My Blog Title is Apt Again

Well, whaddya know.  I’m pregnant.

It has never taken us less than 8 months to conceive before.  This time, first try.  We are thrilled and a little stunned.  I’ve always been a little skeptical of the stories you read of how people who have experienced infertility/loss often get pregnant quickly after a full-term, healthy pregnancy — I mean, maybe it happens to some people, but I was sure it wouldn’t happen to me.  Well, here I am!

For now, of course.  I know as well as anyone that first trimester miscarriage is a distinct possibility, as are losses at later stages of pregnancy, as are all manner of other health problems (I’m still at elevated risk for ectopic pregnancy and placental abruption, for example).  But for now I’m pregnant, and that’s a very, very good thing.

We’re a little shocked at the timing — I mean, we were trying to get pregnant, obviously, but we just didn’t expect it to happen this quickly.  Of course our minds started jumping to the possible reality of having a new baby join our family in January.  Two under two — yikes!  It would also throw a monkey wrench into my tenure plans (I’d been on track to submit my materials a year and a half from now), but… we’ll deal with that.  Our family is more important than my tenure case, and if I wind up using both my clock extensions and spending nine years on the tenure clock, so be it.

I was also just starting to cut back on pumping at work this week, but for the moment I’m still breastfeeding/pumping four times a day, which is going to start feeling like a lot as I get more pregnant.  But… what if I wean, and then miscarry?  I’ll be mourning the loss of a baby simultaneously to mourning the loss of a wonderful breastfeeding relationship.  I suppose I’ll just keep doing what I’m doing (i.e., weaning from the pump during the day, since I would never mourn the loss of a relationship with my pump!) and see how things go over the next few weeks.  I’ve got a viability scan scheduled for a week from Monday, after which we’ll know a little more (and, if all goes well, I’ll start back on Lovenox).

What a weird and wonderful week it’s been.  Pregnant again.  Holy cow.  Here’s hoping this little bean sticks around!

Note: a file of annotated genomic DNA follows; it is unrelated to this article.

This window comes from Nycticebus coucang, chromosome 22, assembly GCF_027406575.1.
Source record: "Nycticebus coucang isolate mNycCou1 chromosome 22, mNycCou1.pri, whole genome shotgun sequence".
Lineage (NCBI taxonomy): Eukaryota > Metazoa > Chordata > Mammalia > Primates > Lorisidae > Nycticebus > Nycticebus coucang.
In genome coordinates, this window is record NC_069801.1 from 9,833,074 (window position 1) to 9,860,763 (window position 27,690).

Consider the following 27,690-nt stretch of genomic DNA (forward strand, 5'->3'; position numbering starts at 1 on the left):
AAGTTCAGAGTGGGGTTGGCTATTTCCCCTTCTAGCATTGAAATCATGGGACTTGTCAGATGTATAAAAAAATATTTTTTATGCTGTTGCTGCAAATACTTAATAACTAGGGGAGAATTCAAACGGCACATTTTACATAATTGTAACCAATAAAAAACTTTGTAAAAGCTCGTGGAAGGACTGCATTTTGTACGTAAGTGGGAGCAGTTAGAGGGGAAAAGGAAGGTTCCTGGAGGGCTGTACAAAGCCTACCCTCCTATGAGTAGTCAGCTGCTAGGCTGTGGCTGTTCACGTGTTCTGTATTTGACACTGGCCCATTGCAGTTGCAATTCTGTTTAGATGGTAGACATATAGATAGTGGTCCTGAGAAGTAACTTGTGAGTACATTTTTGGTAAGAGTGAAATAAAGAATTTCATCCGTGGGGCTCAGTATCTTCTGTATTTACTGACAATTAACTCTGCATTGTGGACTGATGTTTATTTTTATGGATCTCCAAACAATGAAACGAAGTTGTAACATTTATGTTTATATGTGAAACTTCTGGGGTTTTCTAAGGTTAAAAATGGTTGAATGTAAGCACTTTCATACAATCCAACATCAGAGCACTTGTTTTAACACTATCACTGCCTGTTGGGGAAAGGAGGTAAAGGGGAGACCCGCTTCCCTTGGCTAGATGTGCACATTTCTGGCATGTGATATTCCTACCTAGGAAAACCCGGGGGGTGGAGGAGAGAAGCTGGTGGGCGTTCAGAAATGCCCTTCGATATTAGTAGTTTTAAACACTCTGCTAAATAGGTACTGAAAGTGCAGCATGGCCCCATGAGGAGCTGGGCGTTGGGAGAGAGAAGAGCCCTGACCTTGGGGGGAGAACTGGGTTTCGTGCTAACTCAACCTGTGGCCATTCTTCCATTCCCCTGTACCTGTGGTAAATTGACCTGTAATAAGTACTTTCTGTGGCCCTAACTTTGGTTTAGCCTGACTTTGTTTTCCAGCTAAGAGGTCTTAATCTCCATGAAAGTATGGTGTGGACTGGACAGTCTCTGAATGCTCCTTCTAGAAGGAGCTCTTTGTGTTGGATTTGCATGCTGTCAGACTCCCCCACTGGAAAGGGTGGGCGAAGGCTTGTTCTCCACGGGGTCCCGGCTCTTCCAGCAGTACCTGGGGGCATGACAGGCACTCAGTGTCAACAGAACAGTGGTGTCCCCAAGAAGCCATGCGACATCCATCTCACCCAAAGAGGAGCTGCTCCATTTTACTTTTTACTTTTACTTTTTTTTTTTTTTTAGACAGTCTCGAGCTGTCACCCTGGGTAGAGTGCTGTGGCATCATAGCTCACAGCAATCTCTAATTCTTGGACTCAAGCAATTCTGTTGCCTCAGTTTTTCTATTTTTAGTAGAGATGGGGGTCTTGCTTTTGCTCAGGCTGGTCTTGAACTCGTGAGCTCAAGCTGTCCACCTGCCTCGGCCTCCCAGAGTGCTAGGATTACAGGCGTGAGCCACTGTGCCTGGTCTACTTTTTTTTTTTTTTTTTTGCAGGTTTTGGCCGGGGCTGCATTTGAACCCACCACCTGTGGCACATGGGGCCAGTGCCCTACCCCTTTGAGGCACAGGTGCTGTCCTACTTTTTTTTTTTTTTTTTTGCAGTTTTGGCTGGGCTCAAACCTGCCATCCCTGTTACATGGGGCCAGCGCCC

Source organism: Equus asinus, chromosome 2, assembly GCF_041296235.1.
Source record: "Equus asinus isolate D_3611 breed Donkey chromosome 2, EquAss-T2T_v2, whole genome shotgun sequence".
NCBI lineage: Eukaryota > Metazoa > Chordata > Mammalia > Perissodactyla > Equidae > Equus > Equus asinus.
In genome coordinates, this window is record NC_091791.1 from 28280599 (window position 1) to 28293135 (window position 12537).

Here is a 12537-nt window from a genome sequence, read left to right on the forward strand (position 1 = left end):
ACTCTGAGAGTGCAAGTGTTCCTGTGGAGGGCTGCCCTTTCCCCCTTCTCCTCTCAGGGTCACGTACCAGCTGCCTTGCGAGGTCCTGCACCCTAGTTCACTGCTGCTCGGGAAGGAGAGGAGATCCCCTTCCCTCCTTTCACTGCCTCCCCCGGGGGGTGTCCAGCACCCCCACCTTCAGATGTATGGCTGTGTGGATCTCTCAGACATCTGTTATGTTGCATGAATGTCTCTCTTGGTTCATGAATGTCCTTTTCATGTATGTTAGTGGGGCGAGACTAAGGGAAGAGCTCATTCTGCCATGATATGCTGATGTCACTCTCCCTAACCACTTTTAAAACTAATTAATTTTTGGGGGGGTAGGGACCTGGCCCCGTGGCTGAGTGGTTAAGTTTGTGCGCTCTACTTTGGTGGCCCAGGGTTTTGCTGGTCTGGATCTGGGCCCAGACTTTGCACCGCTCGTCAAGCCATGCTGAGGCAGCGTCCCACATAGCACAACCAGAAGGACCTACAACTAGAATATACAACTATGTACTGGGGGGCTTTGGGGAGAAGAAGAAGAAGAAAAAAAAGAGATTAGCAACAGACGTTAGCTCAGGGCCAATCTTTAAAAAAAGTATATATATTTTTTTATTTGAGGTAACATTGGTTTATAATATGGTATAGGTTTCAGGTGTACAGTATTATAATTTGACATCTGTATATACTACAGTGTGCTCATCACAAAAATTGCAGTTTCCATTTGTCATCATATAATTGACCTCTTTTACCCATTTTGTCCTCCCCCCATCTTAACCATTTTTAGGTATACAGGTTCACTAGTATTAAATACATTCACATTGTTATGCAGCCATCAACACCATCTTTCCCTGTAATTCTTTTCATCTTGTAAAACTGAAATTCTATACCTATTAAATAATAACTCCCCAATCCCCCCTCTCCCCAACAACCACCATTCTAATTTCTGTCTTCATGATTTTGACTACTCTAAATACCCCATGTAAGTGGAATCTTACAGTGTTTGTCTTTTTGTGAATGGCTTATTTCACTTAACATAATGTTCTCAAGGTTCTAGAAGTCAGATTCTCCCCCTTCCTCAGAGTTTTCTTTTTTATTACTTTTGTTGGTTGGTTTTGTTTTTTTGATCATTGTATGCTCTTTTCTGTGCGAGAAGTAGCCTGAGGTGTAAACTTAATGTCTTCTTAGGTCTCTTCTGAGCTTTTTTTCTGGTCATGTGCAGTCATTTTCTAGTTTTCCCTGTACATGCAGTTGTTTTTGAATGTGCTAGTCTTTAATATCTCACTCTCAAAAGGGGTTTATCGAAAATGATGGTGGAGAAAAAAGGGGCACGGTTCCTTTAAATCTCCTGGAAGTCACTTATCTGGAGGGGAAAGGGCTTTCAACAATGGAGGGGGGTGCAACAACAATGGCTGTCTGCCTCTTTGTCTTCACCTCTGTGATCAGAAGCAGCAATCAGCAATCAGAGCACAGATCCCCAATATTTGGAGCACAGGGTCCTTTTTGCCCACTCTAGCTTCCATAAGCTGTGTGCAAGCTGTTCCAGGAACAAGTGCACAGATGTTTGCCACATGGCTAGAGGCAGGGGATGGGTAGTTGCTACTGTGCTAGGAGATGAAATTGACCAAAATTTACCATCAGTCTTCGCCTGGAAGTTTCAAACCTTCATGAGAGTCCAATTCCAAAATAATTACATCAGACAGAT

Dragging My Feet on Trying Again

I’m curious whether any of you have ever felt this way.  Before we were pregnant with our daughter, and then again after her death, I was laser-focused on getting pregnant as quickly as possible.  I was temping, I was charting, I was using OPKs, I was doing everything I could to time things properly and maximize chances of conception.  This time around feels… different.

I want another living baby, very much.  Therefore, I want to be pregnant again.  And rationally, I realize it makes sense to start trying now.  It has never been easy for us to get pregnant, and it probably won’t be this time either.  I’m 34, so Advanced Maternal Age is staring me in the face.  If we want another kid, there’s no time like the present, clearly.

But… our son is still so little.  Our breastfeeding relationship is still going strong.  He’s only just started reliably sleeping through the night.  I’m enjoying the mommy-daddy-baby triad and am not eager to upset it with another little one, even though it’s absolutely what we want for all three of us in the longer run.  Starting over with a newborn sounds exhausting.  Being pregnant again sounds exhausting.  Heck, even getting pregnant again sounds exhausting — getting pregnant with my son was an exhausting and heartbreaking almost-2-year-long haul, counting everything we went through with my daughter.   That’s part of what makes me eager to get started sooner rather than later, but it’s also a big part of what’s making me reluctant.  I just can’t imagine going through it all again.